The picture above is a paradox. The pale-pink, Blushing Knockout rose, and the almost red, Double-Knockout rose, are both from the same shrub. Only one branch, of the pale-pink shrub rose blooms red. That strange happening, in gardening circles is referred to as a "sport." In scientific communities, this event is referred to as a mutation. I call it a miracle.

You see, everything is personal to me — my relationship with my family and, especially, my relationship with God. I see Him everywhere. I thank Him for breathtaking sunsets. I thank Him for the rosy glow of dawn. I thank Him for my wonderful family. And I thank Him for you.

I have no idea who follows this blog. Nor do I know where or to whom it is forwarded. I just know that someone, somewhere feels defeated, hurt, and alone. In my heart of hearts, that is where I go with this blog.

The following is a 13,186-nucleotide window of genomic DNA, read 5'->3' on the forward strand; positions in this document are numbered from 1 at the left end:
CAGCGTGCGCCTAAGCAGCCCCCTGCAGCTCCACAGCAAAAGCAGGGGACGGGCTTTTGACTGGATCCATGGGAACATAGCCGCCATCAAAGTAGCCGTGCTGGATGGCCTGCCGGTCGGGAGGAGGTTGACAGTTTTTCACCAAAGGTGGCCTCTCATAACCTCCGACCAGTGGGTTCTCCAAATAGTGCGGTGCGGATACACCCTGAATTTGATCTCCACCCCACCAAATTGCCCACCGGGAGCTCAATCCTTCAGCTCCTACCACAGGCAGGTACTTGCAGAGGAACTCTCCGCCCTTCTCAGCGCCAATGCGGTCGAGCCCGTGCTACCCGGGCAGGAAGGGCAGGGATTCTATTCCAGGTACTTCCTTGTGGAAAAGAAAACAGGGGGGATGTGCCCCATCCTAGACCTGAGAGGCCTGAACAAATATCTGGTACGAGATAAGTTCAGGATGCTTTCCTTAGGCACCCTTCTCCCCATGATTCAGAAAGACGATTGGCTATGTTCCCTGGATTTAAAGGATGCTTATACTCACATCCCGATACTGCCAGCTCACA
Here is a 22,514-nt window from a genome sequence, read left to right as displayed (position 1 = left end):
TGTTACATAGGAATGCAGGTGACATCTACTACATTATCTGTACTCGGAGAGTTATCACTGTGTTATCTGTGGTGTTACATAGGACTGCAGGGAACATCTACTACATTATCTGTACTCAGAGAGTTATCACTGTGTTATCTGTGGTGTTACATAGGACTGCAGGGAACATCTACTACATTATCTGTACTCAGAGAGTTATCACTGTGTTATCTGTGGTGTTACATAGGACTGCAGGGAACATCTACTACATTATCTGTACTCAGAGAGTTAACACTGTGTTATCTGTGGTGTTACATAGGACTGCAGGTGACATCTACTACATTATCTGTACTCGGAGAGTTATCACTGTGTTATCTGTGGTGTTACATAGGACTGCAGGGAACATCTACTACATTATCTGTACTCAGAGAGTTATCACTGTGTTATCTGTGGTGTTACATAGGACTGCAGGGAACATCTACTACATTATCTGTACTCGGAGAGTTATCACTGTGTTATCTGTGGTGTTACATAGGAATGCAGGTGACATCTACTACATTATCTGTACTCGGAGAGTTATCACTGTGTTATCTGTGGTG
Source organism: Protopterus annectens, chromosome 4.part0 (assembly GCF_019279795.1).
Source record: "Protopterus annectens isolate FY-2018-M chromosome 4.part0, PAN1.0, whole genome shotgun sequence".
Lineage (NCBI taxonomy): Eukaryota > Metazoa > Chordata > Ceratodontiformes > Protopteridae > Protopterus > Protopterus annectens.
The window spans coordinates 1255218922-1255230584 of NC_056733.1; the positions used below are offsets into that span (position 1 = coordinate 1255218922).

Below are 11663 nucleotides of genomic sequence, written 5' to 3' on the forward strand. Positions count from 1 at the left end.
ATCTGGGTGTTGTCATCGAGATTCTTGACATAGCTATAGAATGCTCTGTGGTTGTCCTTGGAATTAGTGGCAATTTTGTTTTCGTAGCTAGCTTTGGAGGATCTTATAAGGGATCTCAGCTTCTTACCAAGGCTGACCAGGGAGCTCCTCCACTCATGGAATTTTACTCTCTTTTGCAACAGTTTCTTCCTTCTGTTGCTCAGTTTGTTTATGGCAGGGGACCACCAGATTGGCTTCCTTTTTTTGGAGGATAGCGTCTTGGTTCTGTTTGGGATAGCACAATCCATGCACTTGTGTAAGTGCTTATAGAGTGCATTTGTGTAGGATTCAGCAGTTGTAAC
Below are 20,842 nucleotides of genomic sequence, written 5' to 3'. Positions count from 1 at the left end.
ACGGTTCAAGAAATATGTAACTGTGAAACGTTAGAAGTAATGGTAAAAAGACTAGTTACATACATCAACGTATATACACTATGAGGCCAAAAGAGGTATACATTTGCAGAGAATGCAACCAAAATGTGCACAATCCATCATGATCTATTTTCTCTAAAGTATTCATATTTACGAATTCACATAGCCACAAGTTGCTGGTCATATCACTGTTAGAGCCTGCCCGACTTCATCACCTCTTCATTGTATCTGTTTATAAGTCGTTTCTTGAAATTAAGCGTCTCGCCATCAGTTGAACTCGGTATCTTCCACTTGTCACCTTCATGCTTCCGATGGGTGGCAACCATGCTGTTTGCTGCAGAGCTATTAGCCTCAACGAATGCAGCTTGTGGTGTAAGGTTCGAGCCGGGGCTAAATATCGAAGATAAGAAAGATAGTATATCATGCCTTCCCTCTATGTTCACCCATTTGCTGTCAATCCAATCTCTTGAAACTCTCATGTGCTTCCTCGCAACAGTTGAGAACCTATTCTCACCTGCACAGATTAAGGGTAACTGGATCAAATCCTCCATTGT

I have shared with you my journey, prayerfully, and paradoxically, humbly. I have shared my journey through the longest Presidential campaign that I have ever experienced in my forty years of voting. I've lost friends, because, as a Conservative, I haven't been "conservative" enough, and, as a "Caucasian," I haven't been "white" enough. For me, that is truly a paradox.

I have never judged people by the color of their skin. Yes, in spite of his cruelty, in later years, my father taught me, that no one is better than me, but I'm no better than anyone. That has stayed with me, my entire life.

Growing up in the segregated south, I never understood segregation at all. It hurt me, deeply, to witness that suffering. It was cruel; it was ugly; and it was dumb. In my whole life, I have never identified myself as belonging to a race, except for the human race. And the racism surrounding our present election, is the ugliest thing that I have ever seen.